Garage is built-need advice on electrical solution
Posted by admin on
Good evening all,
Apologies if this topic has been discussed many many times but I'm new to the forum and have very little experience with electrical.
My detached garage/guest house structure is now built. It is a new 20x24 wood frame Amish built garage that I intend to split down the middle. 1/2 will be a single-car garage and the other half (long-axis) will eventually serve as a single bedroom and bathroom.
It's located about 160 feet (including turns, bends, etc) from the main panel in the cellar of the primary house.
As I'll be doing the groundwork myself for the sewer and water supply plumbing, I'd like to also bury the electrical cable in the same trench. My intent is to bury the cable/conduit and have an electrician come out later as funds are available to make the connections at both ends with the appropriate sub-panels, etc.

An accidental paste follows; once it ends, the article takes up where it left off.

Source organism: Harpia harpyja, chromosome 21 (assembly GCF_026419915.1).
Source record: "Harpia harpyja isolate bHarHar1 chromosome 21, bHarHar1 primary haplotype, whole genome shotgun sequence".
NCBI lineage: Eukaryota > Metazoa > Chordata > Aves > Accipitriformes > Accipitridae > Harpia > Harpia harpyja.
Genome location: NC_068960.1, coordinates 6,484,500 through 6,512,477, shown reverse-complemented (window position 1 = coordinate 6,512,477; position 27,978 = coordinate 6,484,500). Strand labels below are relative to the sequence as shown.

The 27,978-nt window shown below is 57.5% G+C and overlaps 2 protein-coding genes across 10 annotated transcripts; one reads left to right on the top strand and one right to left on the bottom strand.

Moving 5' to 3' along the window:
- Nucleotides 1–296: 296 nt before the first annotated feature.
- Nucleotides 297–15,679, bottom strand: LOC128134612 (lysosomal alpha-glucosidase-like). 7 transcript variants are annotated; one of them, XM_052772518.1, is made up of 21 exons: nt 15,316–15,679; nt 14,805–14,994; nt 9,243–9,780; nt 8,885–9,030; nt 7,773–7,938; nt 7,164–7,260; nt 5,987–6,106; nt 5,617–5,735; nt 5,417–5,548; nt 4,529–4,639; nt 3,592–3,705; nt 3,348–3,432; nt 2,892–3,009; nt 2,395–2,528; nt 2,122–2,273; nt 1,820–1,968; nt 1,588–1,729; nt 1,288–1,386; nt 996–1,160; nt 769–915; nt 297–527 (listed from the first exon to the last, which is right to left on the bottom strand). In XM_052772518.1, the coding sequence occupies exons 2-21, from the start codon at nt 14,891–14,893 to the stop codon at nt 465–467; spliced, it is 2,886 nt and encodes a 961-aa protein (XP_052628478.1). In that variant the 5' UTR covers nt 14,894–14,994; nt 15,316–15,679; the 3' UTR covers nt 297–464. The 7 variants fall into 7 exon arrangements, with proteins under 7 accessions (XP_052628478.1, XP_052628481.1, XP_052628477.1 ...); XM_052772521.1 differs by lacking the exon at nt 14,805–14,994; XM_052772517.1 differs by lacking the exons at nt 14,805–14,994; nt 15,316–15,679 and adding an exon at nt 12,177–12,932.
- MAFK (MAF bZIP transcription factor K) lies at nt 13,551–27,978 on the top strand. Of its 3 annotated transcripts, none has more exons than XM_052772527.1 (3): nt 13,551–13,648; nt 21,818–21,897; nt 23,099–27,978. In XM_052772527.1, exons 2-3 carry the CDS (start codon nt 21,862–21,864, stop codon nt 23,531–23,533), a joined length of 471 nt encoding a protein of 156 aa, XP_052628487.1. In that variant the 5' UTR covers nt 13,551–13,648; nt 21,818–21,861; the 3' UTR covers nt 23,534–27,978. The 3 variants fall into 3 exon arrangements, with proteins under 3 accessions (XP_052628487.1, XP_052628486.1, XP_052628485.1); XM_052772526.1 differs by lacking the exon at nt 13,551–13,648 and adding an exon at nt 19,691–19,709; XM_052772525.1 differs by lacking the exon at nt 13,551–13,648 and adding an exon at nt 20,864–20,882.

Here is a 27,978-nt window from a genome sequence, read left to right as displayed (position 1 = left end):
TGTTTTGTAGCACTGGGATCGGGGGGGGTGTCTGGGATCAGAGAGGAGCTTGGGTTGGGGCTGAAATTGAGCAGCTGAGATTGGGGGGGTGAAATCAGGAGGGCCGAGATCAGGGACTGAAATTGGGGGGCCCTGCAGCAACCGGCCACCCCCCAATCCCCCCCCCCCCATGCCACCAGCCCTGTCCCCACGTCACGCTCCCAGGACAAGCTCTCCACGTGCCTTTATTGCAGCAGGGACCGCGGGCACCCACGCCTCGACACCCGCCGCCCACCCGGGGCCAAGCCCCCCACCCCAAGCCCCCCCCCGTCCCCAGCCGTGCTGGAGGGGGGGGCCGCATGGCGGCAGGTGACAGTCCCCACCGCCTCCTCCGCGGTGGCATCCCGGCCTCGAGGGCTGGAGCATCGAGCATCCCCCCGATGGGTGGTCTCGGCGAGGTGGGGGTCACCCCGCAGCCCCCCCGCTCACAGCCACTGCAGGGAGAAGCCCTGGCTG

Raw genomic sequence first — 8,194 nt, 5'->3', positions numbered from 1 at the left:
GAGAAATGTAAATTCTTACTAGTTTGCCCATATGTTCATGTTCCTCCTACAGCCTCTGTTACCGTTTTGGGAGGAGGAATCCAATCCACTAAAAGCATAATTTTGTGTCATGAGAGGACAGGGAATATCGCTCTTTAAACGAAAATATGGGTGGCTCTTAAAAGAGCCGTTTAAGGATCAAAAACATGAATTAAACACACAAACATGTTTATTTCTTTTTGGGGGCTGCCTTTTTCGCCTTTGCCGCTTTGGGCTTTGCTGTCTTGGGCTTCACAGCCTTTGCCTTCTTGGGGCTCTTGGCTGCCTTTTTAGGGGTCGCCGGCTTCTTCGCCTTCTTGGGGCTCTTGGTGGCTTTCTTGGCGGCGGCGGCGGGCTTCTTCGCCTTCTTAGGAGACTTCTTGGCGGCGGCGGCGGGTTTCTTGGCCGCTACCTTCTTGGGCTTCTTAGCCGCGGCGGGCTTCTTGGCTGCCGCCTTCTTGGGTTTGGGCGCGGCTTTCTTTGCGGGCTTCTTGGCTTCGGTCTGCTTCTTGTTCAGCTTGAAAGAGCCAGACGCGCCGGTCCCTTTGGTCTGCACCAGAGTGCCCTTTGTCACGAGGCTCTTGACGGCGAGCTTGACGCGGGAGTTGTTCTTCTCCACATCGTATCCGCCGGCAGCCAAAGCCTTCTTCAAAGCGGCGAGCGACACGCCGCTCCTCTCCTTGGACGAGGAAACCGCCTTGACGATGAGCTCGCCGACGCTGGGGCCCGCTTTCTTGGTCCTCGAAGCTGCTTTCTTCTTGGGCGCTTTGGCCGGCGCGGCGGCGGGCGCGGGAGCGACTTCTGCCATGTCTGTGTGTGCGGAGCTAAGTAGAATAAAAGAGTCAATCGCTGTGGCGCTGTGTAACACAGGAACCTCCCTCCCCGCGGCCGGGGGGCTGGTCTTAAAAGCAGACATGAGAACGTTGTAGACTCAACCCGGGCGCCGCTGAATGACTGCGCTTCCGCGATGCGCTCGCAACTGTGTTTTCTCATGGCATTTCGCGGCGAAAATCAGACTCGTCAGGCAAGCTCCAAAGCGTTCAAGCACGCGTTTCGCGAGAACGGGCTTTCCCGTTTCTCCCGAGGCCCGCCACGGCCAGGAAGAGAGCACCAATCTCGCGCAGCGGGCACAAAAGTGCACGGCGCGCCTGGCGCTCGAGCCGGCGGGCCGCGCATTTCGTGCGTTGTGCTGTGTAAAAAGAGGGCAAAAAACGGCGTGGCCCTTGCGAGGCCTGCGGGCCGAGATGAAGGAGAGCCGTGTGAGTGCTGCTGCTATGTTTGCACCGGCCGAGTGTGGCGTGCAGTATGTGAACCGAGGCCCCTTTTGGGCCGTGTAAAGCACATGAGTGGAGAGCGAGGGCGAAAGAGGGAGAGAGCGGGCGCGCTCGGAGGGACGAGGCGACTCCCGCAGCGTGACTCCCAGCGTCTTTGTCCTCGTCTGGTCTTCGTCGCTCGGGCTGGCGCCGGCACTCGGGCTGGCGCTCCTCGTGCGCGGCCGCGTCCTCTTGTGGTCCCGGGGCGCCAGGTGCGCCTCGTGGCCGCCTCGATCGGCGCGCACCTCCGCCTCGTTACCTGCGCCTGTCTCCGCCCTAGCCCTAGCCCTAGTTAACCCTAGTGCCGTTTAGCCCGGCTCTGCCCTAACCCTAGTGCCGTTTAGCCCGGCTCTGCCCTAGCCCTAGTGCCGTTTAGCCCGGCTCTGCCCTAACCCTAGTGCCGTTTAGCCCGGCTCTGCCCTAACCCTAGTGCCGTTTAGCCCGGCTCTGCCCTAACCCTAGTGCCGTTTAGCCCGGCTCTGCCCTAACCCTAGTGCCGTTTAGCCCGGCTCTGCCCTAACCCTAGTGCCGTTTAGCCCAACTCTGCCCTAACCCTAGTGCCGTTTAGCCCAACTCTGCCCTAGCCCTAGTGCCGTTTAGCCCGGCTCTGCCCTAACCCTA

My question is this: what size/type wire and conduit does the forum recommend?
Some considerations for power consumption:
1) the 'guest house' side of the structure will be about 220 sf and will include the standard light fixtures, power receptacles, etc together with a bathroom. I may have a small fridge in there as well. The largest power draw I can think of will be a mini-split type HVAC system. I'm sure some guests will occasionally use a hair dryer but again, nothing major.
2) the 'garage' side will include the standard light fixtures, receptacles, etc but the main power draw will be the occasional use of a 220v air compressor that'll support a blast cabinet that I'll use for small car parts. I don't see the need to runt the HVAC and compressor at the same time as when guests are staying over, I'll likely not be out there bead blasting car parts.
I understand copper to be better than aluminum but beyond that, I'm clueless.
I live in Northern VA and understand the cable must be buried 18" deep. I believe I can run it in the same trench as the sewer line and water supply line so long as it's encased in schedule 40 or better conduit but I'm not absolutely certain on this.
Any suggestions are appreciated! #Lighting&Electrical
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